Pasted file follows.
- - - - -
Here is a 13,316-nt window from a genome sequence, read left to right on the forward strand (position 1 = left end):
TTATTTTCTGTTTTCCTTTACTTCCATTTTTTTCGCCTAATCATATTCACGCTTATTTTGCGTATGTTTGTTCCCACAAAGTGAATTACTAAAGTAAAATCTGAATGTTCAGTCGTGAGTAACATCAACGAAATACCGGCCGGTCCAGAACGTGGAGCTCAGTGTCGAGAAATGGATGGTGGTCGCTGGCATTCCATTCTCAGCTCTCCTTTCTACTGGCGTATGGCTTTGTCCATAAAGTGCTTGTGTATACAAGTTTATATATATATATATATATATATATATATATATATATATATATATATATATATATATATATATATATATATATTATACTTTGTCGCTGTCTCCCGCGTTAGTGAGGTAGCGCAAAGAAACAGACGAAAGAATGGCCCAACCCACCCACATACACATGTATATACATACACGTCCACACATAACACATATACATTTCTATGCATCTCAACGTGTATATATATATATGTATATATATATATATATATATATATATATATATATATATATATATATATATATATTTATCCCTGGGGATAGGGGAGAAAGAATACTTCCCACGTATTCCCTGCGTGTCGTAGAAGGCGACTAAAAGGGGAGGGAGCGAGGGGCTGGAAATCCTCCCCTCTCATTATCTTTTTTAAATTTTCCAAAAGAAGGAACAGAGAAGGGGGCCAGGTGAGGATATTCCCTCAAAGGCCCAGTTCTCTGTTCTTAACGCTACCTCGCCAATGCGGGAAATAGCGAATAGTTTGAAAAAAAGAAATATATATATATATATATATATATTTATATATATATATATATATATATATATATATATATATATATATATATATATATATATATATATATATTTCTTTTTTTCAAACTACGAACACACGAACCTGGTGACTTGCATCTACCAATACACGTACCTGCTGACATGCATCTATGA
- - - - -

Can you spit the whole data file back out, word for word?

Here is a 13,316-nt window from a genome sequence, read left to right on the forward strand (position 1 = left end):
TTATTTTCTGTTTTCCTTTACTTCCATTTTTTTCGCCTAATCATATTCACGCTTATTTTGCGTATGTTTGTTCCCACAAAGTGAATTACTAAAGTAAAATCTGAATGTTCAGTCGTGAGTAACATCAACGAAATACCGGCCGGTCCAGAACGTGGAGCTCAGTGTCGAGAAATGGATGGTGGTCGCTGGCATTCCATTCTCAGCTCTCCTTTCTACTGGCGTATGGCTTTGTCCATAAAGTGCTTGTGTATACAAGTTTATATATATATATATATATATATATATATATATATATATATATATATATATATATATATATATATATATATATTATACTTTGTCGCTGTCTCCCGCGTTAGTGAGGTAGCGCAAAGAAACAGACGAAAGAATGGCCCAACCCACCCACATACACATGTATATACATACACGTCCACACATAACACATATACATTTCTATGCATCTCAACGTGTATATATATATATGTATATATATATATATATATATATATATATATATATATATATATATATATATATATTTATCCCTGGGGATAGGGGAGAAAGAATACTTCCCACGTATTCCCTGCGTGTCGTAGAAGGCGACTAAAAGGGGAGGGAGCGAGGGGCTGGAAATCCTCCCCTCTCATTATCTTTTTTAAATTTTCCAAAAGAAGGAACAGAGAAGGGGGCCAGGTGAGGATATTCCCTCAAAGGCCCAGTTCTCTGTTCTTAACGCTACCTCGCCAATGCGGGAAATAGCGAATAGTTTGAAAAAAAGAAATATATATATATATATATATATATTTATATATATATATATATATATATATATATATATATATATATATATATATATATATATATATATATATTTCTTTTTTTCAAACTACGAACACACGAACCTGGTGACTTGCATCTACCAATACACGTACCTGCTGACATGCATCTATGA